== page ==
Hank: Everyone’s waiting for Barry Sanders, but right now he still isn’t listed at the top of the depth chart. That honor goes to Kelsey Young.
Young has game-changing speed, but he doesn’t quite fit the mold of what we’re used to seeing in the Stanford backfield. For the past two years he’s been used as something of a gimmick back, getting the ball primarily on jet sweeps and screens, so it isn’t yet clear whether or not he’ll be able to adjust to running between the tackles.
The same can be said of Sanders, who has shown flashes of brilliance and evoked memories of his father on isolated plays, but hasn’t received the consistent workload necessary to establish himself as a lead back.
There are whispers around the program that true freshman Christian McCaffrey (son of former Stanford and Denver Bronco wide receiver Ed McCaffrey) could be the most talented running back on the roster. Until he learns the offense, however, his greatest impact will be on punt returns. Expect to see some of him on Saturday, and lots of more in years to come. Believe it or not, he has Heisman potential.
RoT: Washington gave Stanford trouble last year in Steve Sarkisian’s first year with the hurry-up no-huddle offense. Do you think Stanford is better prepared the second time around?
Hank: I think the Stanford defense has moved past the point where they should be worried about an opponent’s scheme. With all the time they spend preparing for the various spread offenses in the Pac-12, they know how to approach these challenges.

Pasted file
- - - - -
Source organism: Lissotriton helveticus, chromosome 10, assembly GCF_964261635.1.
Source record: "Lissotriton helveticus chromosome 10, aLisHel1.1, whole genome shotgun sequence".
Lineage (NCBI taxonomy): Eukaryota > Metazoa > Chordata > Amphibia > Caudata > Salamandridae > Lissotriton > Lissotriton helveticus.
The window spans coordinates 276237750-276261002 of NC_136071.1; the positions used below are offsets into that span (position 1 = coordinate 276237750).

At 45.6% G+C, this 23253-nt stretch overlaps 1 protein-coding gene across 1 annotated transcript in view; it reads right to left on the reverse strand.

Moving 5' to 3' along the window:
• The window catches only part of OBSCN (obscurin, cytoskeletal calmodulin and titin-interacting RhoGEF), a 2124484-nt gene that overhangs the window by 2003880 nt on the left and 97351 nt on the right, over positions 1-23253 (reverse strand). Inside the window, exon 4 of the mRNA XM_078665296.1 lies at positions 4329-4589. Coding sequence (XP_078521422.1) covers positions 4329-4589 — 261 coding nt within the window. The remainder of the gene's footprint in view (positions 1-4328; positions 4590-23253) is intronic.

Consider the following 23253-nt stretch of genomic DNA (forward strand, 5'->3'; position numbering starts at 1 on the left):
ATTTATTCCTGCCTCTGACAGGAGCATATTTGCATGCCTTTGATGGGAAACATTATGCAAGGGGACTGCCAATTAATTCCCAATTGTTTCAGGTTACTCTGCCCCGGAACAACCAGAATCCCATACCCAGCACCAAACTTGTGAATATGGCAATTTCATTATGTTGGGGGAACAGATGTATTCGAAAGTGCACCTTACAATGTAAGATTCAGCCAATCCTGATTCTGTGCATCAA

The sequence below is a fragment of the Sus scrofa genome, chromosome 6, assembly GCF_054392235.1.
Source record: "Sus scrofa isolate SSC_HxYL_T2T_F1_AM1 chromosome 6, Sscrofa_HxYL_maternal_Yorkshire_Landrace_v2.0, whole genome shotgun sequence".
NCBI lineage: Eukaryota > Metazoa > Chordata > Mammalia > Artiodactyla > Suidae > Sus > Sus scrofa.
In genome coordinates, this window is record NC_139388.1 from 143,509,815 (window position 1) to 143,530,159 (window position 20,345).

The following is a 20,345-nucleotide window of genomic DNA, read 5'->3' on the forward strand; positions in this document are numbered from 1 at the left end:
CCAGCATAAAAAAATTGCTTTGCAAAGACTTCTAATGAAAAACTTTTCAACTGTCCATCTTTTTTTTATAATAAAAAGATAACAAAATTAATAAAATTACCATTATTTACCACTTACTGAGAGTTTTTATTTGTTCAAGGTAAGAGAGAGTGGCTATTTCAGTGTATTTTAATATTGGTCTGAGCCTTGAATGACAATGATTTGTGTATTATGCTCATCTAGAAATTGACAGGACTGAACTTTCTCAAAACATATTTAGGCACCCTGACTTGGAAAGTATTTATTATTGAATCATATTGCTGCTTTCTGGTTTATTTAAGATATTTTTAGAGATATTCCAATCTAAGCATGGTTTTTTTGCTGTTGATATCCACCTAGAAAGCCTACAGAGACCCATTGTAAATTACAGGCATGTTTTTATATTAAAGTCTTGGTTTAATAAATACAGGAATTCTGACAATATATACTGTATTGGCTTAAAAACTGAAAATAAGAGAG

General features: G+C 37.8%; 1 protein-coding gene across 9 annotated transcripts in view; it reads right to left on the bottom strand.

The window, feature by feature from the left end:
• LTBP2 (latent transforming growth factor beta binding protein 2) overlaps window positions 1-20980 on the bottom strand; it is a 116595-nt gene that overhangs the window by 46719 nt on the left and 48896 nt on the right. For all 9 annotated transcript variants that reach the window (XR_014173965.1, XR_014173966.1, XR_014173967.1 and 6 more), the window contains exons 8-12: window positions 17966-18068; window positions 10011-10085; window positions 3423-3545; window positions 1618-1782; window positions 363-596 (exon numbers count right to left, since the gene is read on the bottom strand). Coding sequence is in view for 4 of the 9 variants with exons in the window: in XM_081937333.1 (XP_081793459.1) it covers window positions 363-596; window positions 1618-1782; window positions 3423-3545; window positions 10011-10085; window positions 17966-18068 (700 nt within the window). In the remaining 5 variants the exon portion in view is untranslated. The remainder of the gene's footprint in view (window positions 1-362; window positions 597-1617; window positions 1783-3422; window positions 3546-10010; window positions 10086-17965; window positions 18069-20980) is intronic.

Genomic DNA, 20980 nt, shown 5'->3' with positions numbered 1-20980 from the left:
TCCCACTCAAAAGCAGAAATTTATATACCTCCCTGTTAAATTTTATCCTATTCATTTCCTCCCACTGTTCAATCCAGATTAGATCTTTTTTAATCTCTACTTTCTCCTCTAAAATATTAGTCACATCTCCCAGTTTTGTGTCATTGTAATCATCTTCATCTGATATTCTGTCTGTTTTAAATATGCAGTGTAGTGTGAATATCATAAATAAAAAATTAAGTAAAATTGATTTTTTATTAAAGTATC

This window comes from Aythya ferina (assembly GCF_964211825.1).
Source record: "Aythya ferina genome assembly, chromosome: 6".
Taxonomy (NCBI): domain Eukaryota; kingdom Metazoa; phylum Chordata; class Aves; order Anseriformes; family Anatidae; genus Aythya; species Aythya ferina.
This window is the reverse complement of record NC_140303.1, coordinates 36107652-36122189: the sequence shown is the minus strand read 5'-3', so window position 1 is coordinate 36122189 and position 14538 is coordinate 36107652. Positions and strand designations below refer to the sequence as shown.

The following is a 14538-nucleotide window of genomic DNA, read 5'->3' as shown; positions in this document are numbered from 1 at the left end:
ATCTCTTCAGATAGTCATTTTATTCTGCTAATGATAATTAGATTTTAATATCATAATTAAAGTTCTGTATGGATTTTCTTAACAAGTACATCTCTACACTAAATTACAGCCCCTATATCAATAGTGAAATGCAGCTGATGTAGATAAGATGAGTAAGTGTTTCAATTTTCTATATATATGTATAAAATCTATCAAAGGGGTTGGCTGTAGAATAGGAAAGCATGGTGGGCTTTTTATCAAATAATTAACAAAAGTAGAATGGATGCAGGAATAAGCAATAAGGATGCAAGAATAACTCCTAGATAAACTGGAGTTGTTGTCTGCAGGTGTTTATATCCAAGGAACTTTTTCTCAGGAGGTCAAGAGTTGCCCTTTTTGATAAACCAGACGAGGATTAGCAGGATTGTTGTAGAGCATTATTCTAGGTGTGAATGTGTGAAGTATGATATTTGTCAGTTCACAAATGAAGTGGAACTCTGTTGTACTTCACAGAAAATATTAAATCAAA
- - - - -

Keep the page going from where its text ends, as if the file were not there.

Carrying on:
Also, the defense is still getting better and faster, so the personnel is there to compete at that pace.
If there is a concern, however, it’s that this unit doesn’t currently have the depth in the front seven that they’d like. The hope is that the offense will be able to control the ball for long enough stretches to keep the Trojans from finding a rhythm while simultaneously keeping the Stanford defense fresh. I firmly believe that that will decide the game.
RoT: Not going to put you on the spot to make a prediction if you don’t want to, but how do you see the game playing out? What’s the one key factor that will decide who wins?
Hank: Two weeks ago I wrote that Stanford had an 85% chance of winning this game, but then I watched the Trojans dismantle Fresno State, and everything changed.
These are two closely-matched teams. Even though the talk heading into last year’s matchup was of Stanford’s four-game winning streak against USC, the reality was that most of those games were incredibly close and could’ve gone either way. Chances are that we get another game like that.
I expect Saturday’s game to be close throughout, but I see Stanford’s offense making the difference. Kevin Hogan looks to have improved tremendously, and he’s working with the best group of wide receivers in Stanford history. I think they’ll pose problems for USC’s secondary, and the Cardinal will pull away in the fourth quarter.
Let’s put the final score at Stanford 34, USC 17.